Founded in 1993
  Year: 2001 | Volume: 9 | Issue: 3 | Pages: 195-199
  Erratum: Review Article
  Alzheimer's disease (AD) is the most common progressive chronic neurodegenerative disorder and one of the leading causes of dementia. It is characterized by cortical amiloidogenesis, loss of neurones particularly in those regions associated with cogni- tive functions and cortical atrophy. Neuropathological hallmarks include neurofibrillary tangles (NFTs), neuritic plaques, neuropil threads, Hirano's bodies, granulovacuolar bodies and cerebral amyloid angiopathy. To demonstrate these changes it is necessary to perform special stains such as silver stains (von Brownmzhl, Bielschowsky) immunohistochemistry and electron microscopy. NFT, the major pathological hallmark of AD, consists of abnormally phosphorylated tau protein, which is neurotoxic and can cause the neuronal death. NFTs show characteristic regional and laminar distribution affecting pyramidal neurones of hippocampus, parahippocampus, amygdala, neocortex and some subcortical neurones. NFTs are characteristic but not specific findings of AD as they can be found in some other chronic brain diseases. Because of that the diagnosis of AD must be based on correlation between clinical features (dementia) and neuropathological findings (NFTs density and distribution). As the possible causes of AD evaluated are some risk factors, neurotransmitter abnormalities, decreased cytochrome oxidase and genetic mutations. An increasing number of genetic loci are determined on different chromosomes. Their mutations account for the development of different clinical forms of AD.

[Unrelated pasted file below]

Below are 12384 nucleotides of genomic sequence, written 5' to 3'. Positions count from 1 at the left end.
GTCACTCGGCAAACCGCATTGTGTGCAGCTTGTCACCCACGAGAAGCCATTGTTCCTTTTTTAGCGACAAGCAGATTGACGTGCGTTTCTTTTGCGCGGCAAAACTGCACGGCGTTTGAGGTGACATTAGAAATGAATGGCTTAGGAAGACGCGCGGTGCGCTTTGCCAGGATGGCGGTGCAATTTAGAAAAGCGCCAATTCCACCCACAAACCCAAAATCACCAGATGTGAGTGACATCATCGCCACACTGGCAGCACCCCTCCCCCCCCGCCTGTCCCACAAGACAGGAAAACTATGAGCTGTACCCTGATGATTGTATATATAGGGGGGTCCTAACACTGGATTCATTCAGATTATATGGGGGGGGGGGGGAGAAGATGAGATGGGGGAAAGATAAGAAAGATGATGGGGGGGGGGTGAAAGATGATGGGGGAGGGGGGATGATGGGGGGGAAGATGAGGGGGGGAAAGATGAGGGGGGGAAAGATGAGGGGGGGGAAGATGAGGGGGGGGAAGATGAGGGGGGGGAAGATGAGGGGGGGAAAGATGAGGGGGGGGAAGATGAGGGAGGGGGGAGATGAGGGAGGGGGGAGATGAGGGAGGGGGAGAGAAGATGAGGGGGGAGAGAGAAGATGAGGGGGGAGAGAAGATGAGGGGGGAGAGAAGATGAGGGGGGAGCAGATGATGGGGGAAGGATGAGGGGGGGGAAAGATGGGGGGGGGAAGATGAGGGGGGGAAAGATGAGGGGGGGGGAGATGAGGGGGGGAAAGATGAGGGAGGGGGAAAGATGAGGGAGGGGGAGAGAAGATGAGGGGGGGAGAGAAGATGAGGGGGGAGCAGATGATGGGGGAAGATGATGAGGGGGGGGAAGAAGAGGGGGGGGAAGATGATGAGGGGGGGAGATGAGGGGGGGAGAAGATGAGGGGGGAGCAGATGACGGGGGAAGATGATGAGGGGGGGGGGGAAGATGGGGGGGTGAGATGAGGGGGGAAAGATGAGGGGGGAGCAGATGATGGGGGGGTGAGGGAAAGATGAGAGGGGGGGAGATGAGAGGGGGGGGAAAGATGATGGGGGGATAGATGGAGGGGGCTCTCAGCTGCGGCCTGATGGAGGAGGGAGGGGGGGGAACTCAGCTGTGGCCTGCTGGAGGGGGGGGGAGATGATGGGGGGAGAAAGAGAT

Key words: Alzheimer's disease; Neurofibrillary tangles; Brain Diseases+etiology+morphology
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Founder, owner and publisher: Oncology Institute of Vojvodina, Serbia
Online since 1997 (Abstracts only); 2000 (Abstracts and Full text)
ISSN: 0354-7310 eISSN: 1450-9520